In these days of extreme political polarization, how do you get people from all political stripes working together and finding solutions? You start with a story. Such as the story of Horace Pritchard, whose family has lived in Pasquotank County for five generations.  On the family land he farms corn, wheat, soybeans and now, wind. Or the story of how an energy cooperative on Ocracoke Island is weathering hurricanes and keeping the power on through North Carolina first micro-grid of alternate energy sources. The North Carolina Leadership Forum (NCLF) -- launched last year by POLIS: The Duke Center for Political Leadership, Innovation and Service -- brings together civic, business and political leaders to discuss the problems facing North Carolina and develop possible solutions acceptable to both liberal and conservative leaders.


DukeEngage Detroit Experience Inspires Student’s Honors Thesis

When Keiley Gaston first set foot in Detroit in summer 2016, she had no idea the city would end up informing her studies for the next year. Gaston, a senior public policy and economics double major who is also pursuing a 4+1 MPP program at Duke University, was in Detroit the summer after her sophomore year to intern at Build Institute as part of DukeEngage Detroit. She quickly fell in love with the city and its “cool, entrepreneurial vibe,” even getting her parents and friends to visit so she could show them around during her free time. During the fall semester of her junior year, Gaston went abroad, but she couldn’t stop thinking about Detroit.


Knight Foundation, Facebook and Craig Newmark provide funding to launch Duke Tech & Check Cooperative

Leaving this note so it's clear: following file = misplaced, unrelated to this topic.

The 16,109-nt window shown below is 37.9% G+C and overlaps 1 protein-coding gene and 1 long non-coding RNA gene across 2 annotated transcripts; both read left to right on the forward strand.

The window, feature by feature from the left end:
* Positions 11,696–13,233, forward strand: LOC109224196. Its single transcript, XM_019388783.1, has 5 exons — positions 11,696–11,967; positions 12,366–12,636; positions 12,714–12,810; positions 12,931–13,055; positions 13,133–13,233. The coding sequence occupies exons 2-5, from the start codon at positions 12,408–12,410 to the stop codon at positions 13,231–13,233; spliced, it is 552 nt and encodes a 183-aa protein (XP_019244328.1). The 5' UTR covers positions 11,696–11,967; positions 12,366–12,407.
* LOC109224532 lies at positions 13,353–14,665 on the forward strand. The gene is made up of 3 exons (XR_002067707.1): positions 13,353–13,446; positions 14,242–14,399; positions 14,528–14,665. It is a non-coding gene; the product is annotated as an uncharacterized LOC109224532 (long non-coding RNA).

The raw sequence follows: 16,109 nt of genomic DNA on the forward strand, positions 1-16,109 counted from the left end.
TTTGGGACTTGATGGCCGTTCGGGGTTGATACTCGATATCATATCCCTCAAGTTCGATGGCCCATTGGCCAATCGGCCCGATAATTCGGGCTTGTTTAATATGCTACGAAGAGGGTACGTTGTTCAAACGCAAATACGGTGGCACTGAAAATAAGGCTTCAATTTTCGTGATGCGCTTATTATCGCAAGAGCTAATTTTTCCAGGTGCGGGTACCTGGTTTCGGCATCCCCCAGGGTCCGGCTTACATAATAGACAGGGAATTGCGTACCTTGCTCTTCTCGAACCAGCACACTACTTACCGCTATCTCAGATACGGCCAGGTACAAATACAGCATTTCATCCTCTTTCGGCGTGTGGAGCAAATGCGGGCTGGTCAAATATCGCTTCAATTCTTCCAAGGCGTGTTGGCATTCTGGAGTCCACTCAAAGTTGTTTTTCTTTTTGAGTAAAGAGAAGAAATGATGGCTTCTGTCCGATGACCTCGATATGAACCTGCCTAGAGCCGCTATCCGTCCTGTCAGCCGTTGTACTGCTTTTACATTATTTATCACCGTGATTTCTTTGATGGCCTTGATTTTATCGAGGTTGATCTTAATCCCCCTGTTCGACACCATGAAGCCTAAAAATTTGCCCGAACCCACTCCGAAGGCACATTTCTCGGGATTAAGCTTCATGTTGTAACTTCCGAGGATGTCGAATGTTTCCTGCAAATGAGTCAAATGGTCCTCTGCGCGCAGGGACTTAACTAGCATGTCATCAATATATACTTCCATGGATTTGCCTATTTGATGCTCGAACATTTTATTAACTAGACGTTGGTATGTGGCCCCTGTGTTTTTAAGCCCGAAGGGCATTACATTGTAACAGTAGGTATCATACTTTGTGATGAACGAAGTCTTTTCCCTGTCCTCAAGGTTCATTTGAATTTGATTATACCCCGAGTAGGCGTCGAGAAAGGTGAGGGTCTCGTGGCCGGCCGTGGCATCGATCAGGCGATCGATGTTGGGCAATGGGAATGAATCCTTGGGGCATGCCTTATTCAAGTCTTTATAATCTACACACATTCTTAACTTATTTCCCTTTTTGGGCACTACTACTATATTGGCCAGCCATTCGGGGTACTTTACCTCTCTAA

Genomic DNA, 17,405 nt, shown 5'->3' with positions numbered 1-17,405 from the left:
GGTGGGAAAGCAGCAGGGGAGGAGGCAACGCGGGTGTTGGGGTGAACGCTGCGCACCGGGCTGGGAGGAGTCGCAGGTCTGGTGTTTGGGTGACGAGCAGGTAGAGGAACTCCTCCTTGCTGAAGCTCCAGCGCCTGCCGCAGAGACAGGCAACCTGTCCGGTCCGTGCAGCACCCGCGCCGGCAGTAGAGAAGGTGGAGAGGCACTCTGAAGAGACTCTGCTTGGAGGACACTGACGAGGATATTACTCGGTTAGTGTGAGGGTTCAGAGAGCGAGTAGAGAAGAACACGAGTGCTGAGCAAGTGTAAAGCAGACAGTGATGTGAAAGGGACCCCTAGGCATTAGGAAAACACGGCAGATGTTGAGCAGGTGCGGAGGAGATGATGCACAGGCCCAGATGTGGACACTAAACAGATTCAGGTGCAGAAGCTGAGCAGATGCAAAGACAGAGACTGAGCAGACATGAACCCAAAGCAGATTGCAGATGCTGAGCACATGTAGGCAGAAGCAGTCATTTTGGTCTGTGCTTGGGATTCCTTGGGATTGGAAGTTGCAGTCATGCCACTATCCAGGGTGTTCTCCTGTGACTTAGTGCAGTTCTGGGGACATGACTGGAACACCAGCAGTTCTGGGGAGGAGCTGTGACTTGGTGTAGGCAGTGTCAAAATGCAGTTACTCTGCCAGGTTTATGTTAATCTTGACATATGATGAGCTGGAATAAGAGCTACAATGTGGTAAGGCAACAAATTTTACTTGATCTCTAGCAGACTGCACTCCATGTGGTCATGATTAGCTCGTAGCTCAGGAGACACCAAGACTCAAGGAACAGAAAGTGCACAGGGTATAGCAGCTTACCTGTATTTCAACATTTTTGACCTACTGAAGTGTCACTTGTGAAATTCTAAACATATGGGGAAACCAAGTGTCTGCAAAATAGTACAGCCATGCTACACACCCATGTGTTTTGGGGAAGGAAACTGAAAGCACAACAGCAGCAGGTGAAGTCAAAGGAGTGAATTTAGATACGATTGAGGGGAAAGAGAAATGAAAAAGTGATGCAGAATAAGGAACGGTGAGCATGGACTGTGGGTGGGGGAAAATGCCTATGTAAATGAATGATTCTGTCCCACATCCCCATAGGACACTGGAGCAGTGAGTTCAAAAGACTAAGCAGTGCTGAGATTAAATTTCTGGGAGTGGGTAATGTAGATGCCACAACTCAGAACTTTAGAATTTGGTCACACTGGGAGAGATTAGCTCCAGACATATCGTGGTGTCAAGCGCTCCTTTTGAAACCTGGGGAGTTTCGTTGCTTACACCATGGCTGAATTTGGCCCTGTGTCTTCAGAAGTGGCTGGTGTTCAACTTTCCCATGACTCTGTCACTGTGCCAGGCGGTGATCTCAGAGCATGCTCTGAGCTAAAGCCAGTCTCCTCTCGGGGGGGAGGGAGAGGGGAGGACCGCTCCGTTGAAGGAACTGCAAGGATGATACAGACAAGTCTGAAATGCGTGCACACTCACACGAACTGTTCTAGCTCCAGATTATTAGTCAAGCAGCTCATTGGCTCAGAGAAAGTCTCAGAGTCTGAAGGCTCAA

Facts matter button on backpack

The John S. and James L. Knight Foundation, the Facebook Journalism Project and the Craig Newmark Foundation are awarding grants to the Duke University Reporters’ Lab for a $1.2 million project to automate fact-checking. The Duke Tech & Check Cooperative will bring together teams from universities and the Internet Archive to develop new ways to automate fact-checking and broaden the audience for this important new form of journalism.


Not your parents’ foreign aid: The shift from power to proximity and poverty

When President Donald Trump released his proposed budget earlier this year, policymakers on the left and right criticized his cuts to foreign aid and declared them a non-starter. Foreign aid, many lawmakers said, is a form of soft power, helping the United States achieve its interests in the world without resorting to more forceful tactics. The Bill and Melinda Gates Foundation also responded to the proposed cuts, noting that aid saves the lives of children, decreases poverty, and is crucial to fighting disease. 


Sanford faculty books published in 2017

Sanford faculty have been busy writing! This year has been marked by an unusually high number of book releases by members of the Sanford School’s faculty.


#HumansofDukeSanford Wayne Wu MPP'18

MPP student Wayne Wu

"'Live an upright life, and serve with all your heart.' On the day of my high school graduation, my father wrote this sentence in traditional Chinese calligraphy and gave it to me as a gift. These words have since become a standard that I try to live up to. As the son of a senior Chinese government official living in Beijing, I had a privileged and sheltered childhood compared to most of my peers. My father, however, grew up in rural China during a much harder time. [...] I did not have to go through anything like that. I had access to everything I needed, simply because I was born into an affluent family. However, my father made sure I understood that my privilege comes with a responsibility to help those less fortunate. I am privileged because I can choose what I want to do with my life. Many people never had the luxury of choice. I chose public policy so I can pursue a career that might help giving people the chance they deserve."